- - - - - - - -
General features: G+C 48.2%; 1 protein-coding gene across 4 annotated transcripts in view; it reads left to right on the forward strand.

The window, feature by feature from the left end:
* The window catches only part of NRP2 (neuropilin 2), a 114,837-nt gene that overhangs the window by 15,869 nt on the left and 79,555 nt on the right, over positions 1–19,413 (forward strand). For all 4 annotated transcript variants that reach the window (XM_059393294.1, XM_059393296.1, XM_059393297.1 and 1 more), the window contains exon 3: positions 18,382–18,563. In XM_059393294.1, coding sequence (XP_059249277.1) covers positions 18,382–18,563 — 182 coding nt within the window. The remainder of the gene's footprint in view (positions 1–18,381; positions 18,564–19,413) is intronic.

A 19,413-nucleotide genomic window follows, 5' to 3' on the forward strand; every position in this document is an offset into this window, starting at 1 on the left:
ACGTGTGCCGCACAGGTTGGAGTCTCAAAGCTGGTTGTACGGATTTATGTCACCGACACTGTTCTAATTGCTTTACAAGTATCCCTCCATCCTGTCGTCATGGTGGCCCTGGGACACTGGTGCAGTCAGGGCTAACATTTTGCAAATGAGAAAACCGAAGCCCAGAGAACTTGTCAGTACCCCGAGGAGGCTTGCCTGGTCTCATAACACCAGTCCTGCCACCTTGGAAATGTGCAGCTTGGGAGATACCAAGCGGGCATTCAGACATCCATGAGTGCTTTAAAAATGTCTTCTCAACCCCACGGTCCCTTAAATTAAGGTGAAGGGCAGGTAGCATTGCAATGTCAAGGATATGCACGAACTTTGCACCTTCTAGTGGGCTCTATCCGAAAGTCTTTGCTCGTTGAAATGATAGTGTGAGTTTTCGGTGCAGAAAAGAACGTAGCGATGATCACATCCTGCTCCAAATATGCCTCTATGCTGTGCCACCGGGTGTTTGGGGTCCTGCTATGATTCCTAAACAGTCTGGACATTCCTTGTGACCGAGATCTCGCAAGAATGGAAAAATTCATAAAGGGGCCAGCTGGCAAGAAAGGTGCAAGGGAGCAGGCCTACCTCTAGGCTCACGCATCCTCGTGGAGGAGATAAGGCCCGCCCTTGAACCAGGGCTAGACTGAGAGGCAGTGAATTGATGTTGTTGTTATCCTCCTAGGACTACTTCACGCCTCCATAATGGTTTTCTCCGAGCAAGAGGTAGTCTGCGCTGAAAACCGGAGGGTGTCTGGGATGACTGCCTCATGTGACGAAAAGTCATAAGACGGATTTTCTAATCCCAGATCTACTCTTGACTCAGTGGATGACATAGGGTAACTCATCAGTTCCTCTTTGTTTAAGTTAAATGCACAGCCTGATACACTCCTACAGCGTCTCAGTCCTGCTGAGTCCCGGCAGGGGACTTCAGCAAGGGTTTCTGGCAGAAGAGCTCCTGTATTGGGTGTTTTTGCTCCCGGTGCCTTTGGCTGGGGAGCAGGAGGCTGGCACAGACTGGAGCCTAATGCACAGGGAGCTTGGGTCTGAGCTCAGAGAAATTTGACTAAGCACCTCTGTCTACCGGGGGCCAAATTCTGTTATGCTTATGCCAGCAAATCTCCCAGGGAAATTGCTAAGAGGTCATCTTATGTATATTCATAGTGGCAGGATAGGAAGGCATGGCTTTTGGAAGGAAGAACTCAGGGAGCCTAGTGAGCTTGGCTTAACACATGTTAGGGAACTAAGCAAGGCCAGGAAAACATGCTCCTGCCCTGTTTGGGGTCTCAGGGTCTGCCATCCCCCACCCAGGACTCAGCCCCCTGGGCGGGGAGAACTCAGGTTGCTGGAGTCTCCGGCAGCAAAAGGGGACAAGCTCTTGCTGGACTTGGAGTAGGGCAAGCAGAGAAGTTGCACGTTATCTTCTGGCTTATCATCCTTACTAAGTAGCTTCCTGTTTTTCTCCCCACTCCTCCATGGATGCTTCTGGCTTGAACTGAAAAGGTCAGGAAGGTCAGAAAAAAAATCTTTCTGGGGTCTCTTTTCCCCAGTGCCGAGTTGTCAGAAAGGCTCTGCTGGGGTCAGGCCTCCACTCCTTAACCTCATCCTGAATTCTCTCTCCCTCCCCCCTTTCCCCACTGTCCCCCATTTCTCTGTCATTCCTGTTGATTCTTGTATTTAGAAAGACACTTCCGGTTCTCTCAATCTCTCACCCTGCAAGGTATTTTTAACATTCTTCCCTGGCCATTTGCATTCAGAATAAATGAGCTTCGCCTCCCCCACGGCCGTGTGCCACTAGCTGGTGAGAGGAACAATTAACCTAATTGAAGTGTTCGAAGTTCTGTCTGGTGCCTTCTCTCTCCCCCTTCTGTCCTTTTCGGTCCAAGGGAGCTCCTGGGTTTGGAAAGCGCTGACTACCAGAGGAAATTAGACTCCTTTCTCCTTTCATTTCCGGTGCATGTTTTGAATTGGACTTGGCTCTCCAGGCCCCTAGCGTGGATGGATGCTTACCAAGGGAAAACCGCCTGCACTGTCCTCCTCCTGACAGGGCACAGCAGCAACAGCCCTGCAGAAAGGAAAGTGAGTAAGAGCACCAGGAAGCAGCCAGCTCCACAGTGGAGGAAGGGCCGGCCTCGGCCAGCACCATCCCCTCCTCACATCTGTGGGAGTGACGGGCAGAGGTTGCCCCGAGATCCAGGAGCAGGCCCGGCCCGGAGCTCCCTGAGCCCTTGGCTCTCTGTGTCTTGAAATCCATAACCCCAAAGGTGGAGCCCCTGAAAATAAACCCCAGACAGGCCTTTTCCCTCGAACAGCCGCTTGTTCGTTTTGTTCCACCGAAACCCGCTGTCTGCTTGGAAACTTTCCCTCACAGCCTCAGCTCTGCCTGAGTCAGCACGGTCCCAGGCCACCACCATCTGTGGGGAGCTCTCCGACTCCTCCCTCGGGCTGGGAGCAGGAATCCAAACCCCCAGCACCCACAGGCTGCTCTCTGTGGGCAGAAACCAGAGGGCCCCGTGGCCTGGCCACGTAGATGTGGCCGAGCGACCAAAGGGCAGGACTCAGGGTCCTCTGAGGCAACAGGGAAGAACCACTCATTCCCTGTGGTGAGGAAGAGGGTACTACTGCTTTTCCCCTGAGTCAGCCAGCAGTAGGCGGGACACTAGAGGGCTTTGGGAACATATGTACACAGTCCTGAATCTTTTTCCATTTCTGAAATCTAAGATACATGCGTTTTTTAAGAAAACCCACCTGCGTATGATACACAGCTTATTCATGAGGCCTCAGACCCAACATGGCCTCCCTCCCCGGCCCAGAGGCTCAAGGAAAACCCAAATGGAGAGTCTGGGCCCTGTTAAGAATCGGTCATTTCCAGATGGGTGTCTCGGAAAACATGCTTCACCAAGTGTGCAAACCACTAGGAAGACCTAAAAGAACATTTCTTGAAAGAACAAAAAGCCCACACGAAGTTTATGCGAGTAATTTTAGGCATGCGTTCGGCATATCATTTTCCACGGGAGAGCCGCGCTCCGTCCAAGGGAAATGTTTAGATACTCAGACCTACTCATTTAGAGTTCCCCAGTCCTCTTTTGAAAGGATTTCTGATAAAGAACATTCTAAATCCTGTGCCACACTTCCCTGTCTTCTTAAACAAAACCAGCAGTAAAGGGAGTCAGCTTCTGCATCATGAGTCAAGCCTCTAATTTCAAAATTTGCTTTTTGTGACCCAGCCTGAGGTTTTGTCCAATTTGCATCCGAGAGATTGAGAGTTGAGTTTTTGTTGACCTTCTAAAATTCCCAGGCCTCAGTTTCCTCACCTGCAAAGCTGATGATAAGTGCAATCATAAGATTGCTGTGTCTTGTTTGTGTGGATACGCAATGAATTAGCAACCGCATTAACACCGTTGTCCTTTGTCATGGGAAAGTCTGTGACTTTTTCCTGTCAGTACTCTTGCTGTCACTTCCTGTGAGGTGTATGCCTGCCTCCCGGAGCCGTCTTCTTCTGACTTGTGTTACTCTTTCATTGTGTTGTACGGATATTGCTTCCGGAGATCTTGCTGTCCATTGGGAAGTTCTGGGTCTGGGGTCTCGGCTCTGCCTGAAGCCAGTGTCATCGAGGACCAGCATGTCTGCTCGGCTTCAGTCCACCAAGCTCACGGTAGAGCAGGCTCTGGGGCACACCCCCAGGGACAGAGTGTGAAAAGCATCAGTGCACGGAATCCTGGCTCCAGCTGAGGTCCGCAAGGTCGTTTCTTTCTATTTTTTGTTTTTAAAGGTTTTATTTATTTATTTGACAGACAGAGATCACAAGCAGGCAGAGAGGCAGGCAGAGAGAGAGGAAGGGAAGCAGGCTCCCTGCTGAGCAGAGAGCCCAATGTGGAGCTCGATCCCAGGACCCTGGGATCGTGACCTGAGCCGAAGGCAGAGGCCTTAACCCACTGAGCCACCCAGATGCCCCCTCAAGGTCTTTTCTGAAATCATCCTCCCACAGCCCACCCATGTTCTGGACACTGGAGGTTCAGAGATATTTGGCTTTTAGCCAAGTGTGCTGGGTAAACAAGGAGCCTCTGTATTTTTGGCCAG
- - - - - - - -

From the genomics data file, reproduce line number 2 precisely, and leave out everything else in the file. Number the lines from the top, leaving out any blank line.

The window, feature by feature from the left end: